Originally posted 5.27.08
In this far-flung blog, I reference the San Diego Comic-Con. Coincidence? Or UNINTENTIONAL FORESHADOWING?
As the title suggests, the monumental 10th episode of Franks and Beans takes its cues from the old “You don’t say!” telephone joke. The joke we’re parodying here is, in my opinion, one of the worst, most ridiculous jokes even invented, which is why I have such fondness for it. No one has EVER picked up the phone and immediately said “you don’t say!” One of these days, I’ll let that go.
Like You’ll Never See it Coming before it, An Old Joke is a one-trick pony. You get one joke and no more! You either like it or you don’t. Well, hopefully you like it.
I come by this joke honestly, but I’ve actually used it before in another setting. I’m going to go way out on a limb and assume that no one who actually reads this production blog knows that I also write comics. Well, I try to write comics. I mostly fail. But one of my successes is Mr. Massive, of which I managed to squeeze out one whole issue(!), selling it at the 2006 San Diego Comic-Con. Chances of the artist working on a second issue were always slim, but once he joined up with the Army and shipped off to South Korea, they bottomed out to, maybe, one sixteenth of a percent. I worry that he’s gonna get shot one day, and then we’ll NEVER make more comics! That would be a shame. (Life update: the artist is, as far as I know, still alive. YES!!)
At any rate, I wrote a one-page script for the comic in which the two main characters played out the exact scene you see in this episode. It was never produced, and because I hate wasting good ideas, it was an easy convert to Franks and Beans.
If there’s ever a trivia show that specializes in the most obscure questions in the history of earth, take solace in what I’m about to tell you: the video game we’re playing during this shoot is the new Madden football game for the Playstation 3. What I thought would be a lively round of button smashing and joystick toggling is in reality rather boring to watch (the game is more replays and strategy than rushing and sacking), but Larry, to his detriment, owns a total of zero fighting games, which probably would have better served out purposes. I did take some comfort, however, in playing as the New England Patriots, purposely humiliating myself as Larry trounced me as the Pittsburgh Steelers. I hate the Patriots (as we all should), and seeing them lose, even though it was simulated losing, made me feel pretty good. (It also felt pretty good seeing them lose in the Super Bowl…for the second time in two appearances. Ha!)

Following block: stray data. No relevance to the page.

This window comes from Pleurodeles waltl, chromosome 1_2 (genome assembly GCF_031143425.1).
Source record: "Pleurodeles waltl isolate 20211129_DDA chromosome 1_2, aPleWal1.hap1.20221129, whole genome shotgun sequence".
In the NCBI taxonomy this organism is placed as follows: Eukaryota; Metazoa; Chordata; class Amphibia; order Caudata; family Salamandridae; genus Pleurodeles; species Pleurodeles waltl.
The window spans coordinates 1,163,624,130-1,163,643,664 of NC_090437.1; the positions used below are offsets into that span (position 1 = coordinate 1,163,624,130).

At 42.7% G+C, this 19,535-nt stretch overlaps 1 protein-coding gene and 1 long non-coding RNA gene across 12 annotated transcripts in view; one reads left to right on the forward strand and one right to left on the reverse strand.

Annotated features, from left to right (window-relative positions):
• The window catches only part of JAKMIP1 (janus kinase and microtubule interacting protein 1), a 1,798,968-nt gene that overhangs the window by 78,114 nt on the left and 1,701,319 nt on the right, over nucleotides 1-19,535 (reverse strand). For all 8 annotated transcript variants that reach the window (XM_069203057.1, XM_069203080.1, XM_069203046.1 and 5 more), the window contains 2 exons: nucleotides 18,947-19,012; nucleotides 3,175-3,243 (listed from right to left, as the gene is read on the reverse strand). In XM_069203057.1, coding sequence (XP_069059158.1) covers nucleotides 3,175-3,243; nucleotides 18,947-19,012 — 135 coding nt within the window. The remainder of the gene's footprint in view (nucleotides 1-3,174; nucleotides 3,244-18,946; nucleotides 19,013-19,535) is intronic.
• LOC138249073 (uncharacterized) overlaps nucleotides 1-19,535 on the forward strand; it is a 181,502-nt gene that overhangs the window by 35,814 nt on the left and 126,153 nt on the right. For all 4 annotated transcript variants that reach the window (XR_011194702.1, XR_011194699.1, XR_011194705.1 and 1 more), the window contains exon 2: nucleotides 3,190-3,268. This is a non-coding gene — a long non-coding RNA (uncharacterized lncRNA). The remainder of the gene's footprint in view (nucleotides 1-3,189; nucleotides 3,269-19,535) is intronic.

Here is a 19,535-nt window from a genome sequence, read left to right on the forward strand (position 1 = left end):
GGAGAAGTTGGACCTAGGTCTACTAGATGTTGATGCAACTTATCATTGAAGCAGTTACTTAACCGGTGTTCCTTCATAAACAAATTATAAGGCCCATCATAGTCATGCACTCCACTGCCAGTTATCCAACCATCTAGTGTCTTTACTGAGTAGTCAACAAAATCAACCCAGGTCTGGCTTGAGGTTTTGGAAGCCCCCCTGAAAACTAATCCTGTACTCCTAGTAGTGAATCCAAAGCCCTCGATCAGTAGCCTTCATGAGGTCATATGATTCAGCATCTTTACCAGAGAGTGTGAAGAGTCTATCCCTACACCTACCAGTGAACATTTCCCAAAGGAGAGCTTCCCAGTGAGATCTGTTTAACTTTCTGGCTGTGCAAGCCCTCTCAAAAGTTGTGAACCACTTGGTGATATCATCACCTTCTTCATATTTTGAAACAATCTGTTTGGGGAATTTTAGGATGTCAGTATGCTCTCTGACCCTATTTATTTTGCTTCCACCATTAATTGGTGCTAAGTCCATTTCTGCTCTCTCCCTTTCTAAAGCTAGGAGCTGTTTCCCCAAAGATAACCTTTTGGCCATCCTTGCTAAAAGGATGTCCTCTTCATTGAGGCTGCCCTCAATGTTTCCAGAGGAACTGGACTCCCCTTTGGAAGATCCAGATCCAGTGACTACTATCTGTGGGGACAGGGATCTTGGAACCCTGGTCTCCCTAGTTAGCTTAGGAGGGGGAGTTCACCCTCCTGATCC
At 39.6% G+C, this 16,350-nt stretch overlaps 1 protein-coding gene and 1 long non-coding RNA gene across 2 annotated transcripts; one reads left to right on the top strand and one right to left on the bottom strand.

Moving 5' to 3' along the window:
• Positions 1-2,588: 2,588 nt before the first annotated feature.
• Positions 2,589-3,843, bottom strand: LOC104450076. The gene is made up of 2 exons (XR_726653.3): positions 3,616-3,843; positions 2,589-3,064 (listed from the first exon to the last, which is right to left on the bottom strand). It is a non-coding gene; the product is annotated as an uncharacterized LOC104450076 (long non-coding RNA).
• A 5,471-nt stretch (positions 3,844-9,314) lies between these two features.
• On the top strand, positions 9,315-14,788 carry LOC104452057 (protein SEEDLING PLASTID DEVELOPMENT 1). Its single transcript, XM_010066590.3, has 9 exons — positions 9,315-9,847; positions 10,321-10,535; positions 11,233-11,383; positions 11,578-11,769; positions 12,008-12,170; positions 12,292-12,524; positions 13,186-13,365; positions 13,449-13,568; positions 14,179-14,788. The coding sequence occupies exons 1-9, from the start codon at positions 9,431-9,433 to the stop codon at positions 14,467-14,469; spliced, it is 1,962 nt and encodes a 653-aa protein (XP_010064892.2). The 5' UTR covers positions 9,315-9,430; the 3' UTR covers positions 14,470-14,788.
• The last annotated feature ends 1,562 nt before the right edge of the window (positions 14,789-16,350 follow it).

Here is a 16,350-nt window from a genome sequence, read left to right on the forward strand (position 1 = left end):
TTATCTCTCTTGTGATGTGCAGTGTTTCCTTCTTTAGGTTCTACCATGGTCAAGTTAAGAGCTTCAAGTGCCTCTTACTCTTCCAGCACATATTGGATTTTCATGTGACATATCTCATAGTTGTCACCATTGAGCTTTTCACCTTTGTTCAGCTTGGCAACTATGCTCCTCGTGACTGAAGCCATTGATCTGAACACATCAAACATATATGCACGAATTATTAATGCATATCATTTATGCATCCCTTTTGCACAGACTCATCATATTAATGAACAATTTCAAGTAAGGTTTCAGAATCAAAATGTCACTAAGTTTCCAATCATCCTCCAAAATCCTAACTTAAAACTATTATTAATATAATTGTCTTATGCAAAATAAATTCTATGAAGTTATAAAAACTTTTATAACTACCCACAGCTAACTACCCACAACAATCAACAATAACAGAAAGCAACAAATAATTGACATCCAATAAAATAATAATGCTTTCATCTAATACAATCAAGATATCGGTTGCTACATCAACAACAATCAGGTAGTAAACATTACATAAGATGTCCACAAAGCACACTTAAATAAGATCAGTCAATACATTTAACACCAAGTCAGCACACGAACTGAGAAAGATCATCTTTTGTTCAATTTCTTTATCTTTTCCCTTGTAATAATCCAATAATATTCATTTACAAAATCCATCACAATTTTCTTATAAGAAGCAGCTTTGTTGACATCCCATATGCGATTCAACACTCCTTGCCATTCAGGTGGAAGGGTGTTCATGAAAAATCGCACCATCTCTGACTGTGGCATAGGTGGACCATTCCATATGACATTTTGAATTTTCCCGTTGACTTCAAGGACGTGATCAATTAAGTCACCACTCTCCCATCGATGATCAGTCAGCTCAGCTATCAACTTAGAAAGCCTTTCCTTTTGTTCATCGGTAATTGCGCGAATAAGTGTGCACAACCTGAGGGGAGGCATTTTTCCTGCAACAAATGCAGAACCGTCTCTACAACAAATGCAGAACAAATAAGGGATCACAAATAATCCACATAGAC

Interestingly enough, we’ve paired this extra short episode with our longest ending yet, which, on some distant planet, could count as a joke in and of itself (thereby negating my one-joke comment from a second ago). Now that we’ve established that we’re going to do the same basic thing after every single episode, we’re a little more free to vary from the core concept, and that’s what we’re beginning to do. It’s becoming one of my favorite things to do with F&B, and this is a great example of that.
First of all, Larry deserves a lot of the credit for how well this turned out. In my original vision, I was the one doing the filming and my angry comment would have come from behind the camera. Larry suggested that we should both be in the shot, and the scene benefited from that. He also dusted off an almost forgotten megaphone (apparently from a time when people were half the size they are today) which served as an absurd but surprisingly well-blended prop.
What made this scene work, though, was the apparent wellspring of hate and anger that both Larry and I have stored behind our good-natured personas. We decided to shoot this scene with simple dialogue cues but no out-and-out script, relying on our natural abilities to argue about nothing in particular. I hope you agree that the result was one of the funniest scenes of the series, even if it means that I have to reevaluate my newfound hatred for Larry.
Thanks, as always, for watching!